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31 million people living with Diabetes are at an increased risk of developing Dementia and hearing loss.

Diabetes is not a normal part of aging. Neither is the inevitable hearing loss that comes with aging. In fact, hearing loss in Worcester, MA,- a progressive degenerative disorder - profoundly impacts social, physical and cognitive health. There is a difference between ‘common’ and ‘normal’ aspects of aging. The important thing is that we know the difference between the two and know when to speak with our physicians, pharmacists, endocrinologist and audiologists if we are experiencing symptoms associated with these ‘common’ disorders that can have a profound negative impact on our lives and health.

Nearly 31 million people live with diabetes. That means that nearly every family has at least one person who suffers from this disease. Many families watch as a loved one progresses from dietary restrictions and exercise, to pills, to injections to treat their diabetes. Sadly, each of these 31 million people are at increased risk of developing hearing loss in Worcester, MA, a disorder shown to increase the risk of developing memory loss, cognitive decline and Dementia by as much as 200-500%. The most devastating effect of diabetes is its impact on small blood vessels throughout the body. Each cell, tissue, muscle, nerve and organ in our body relies on proper blood supply to keep our internal components working properly. Blood carries the most important ingredients for life to all of our organs: oxygen and glucose. Too much glucose in the blood leads to the symptoms of diabetes.

Diabetic neuropathy, the nerve damage that results from high blood sugar injuring nerves throughout the body, interferes with the nervous system’s ability to send signals. Damaged nerve cells are extremely difficult to repair, and will often die. Unfortunately, for most patients the symptoms of diabetic neuropathy only become evident when they perceive ‘numbness and tingling’ in their feet, hands, arms and legs. The impact of diabetic neuropathy on internal organs - the brain, heart, eyes and ears - go undetected for too long. The most common signs and symptoms of diabetes include:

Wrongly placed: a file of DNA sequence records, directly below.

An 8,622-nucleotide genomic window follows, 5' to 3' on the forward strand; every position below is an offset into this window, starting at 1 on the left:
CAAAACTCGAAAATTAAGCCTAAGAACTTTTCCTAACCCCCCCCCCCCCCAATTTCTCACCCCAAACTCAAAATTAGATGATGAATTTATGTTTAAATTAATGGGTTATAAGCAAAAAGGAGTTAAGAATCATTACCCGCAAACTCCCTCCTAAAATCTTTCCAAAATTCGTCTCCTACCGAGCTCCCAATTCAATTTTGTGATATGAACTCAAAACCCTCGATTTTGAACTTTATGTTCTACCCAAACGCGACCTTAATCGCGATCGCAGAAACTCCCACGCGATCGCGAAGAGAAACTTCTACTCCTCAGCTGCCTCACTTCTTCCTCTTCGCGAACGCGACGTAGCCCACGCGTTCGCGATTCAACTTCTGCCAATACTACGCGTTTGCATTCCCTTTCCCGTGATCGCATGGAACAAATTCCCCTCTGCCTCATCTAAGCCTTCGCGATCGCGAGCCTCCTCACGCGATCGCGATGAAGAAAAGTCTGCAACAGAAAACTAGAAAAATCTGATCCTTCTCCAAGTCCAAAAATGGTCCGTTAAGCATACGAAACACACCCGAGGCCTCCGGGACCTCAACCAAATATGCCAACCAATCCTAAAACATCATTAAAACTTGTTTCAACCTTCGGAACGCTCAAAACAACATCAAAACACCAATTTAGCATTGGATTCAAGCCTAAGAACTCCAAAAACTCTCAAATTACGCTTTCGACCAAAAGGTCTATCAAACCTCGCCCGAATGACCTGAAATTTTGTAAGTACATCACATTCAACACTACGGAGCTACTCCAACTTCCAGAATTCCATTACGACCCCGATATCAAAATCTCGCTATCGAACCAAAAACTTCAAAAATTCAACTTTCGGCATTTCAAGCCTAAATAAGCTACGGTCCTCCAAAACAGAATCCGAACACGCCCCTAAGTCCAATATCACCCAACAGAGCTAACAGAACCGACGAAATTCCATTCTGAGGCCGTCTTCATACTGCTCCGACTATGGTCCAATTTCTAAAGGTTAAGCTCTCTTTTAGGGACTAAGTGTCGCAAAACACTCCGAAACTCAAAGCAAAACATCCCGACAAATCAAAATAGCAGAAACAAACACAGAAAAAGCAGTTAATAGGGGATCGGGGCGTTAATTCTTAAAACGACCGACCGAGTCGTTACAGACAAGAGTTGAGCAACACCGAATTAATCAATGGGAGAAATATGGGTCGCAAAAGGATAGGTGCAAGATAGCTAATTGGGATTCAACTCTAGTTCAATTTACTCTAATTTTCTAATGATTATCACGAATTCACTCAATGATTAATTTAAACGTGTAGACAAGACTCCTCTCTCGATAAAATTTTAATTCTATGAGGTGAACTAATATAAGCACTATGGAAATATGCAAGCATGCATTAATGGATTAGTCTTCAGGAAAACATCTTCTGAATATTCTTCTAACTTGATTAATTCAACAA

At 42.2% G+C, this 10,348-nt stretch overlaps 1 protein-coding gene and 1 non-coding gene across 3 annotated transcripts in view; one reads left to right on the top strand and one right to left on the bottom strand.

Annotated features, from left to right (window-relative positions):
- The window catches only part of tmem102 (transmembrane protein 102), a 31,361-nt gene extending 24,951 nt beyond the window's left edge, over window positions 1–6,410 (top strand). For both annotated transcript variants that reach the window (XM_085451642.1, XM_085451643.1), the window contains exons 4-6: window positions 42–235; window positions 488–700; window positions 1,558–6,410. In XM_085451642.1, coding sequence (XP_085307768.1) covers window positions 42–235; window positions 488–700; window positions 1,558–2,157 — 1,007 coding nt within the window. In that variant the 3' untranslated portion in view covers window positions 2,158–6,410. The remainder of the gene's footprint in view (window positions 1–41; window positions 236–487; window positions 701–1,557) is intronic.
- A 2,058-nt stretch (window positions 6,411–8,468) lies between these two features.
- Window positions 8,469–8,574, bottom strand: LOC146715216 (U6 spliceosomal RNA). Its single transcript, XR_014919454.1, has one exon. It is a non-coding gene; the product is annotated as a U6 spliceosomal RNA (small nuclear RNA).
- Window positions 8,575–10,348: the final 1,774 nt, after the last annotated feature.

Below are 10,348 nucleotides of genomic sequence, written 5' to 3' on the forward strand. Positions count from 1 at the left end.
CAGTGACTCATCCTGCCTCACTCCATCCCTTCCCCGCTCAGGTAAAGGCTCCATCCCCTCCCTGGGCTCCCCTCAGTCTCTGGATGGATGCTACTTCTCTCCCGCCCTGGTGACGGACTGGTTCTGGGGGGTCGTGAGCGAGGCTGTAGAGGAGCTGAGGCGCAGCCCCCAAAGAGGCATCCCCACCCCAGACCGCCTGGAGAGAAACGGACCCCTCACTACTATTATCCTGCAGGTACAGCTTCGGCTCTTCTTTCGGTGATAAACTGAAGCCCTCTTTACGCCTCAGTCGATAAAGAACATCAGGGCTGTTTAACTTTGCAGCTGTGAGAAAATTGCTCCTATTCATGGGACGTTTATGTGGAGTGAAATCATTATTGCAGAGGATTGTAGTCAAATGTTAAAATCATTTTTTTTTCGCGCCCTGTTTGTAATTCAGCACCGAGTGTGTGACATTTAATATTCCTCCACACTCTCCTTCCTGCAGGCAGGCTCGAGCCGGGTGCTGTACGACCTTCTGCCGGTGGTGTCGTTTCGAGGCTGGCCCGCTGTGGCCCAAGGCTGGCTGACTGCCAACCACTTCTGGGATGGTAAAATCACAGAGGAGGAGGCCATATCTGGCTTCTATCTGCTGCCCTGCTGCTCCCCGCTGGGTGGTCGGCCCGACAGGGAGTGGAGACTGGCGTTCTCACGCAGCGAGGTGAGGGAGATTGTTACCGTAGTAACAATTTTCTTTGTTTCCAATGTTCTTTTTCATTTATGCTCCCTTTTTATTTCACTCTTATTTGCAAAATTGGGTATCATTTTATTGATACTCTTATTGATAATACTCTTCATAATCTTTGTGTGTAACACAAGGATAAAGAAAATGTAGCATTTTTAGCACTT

• Increased Thirst
  • Hunger and Frequent Urination
  • Fatigue
  • Blurred Vision
  • Loss of Hearing Clarity
  • Slow-Healing Sores or Frequent Infections

Diabetes takes its toll on small blood vessels throughout our bodies; in particular, our hearing organ is very susceptible to damage. Fortunately, some parts of the body can accommodate for damaged blood vessels by depending on alternative blood supplies, but unfortunately our ears lack that option– and the resulting hearing loss is permanent.

“There’s no redundancy in the blood supply to the inner ear.” - Dr. Yuri Agrawal, Johns Hopkins University.

A research report in JAMA (Journal of American Medical Association) found that patients with diabetic neuropathy experience decreased hearing acuity thought to result from degenerative neuropathy of the auditory nerve. Researchers stress the importance of individuals with diabetes have their hearing loss in Worcester, MA, evaluated and treated as early as possible.

Diabetes and Dementia

Dementia and diabetes starve your brain and tangles and twists vital cells. The devastating diseases of Dementia share a strong link with diabetes and wreaks havoc on millions of individuals in North America. In fact, Alzheimer’s disease is the 5th leading cause of death in the elderly in North America. Both Type 1 and Type 2 Diabetes have a notable resistance to insulin. Type 1 is caused by the body’s inability to produce insulin, and Type 2 is caused by the deterioration of the body’s insulin receptors and is associated with the consumption of too much refined carbohydrate such as processed grains and sugar. Multiple studies have indicated that diabetes is a major risk factor for Dementia, including Alzheimer’s disease and vascular Dementia.

Cardiovascular problems associated with diabetes are also associated with Dementia, including:

  • Obesity
  • Heart Disease or Family History of Heart Disease
  • Impaired Blood Vessels
  • Circulation Problems
  • High Cholesterol
  • High Blood Pressure

In both diabetes and Dementia, glucose is not used properly in the brain. Depriving the brain of oxygen and glucose results in nerve cell death, and therefore decreases the brain’s ability to interpret messages.

Reducing Your Risk for Diabetes and Dementia: What’s good for your heart is good for your brain! Living a healthy lifestyle that promotes cardiovascular health will benefit your brain, your body and your ears! Eat a healthy diet, exercise regularly and stay socially active.

To learn more about hearing health care, and how to help others, go to to read more about the importance of hearing health care.

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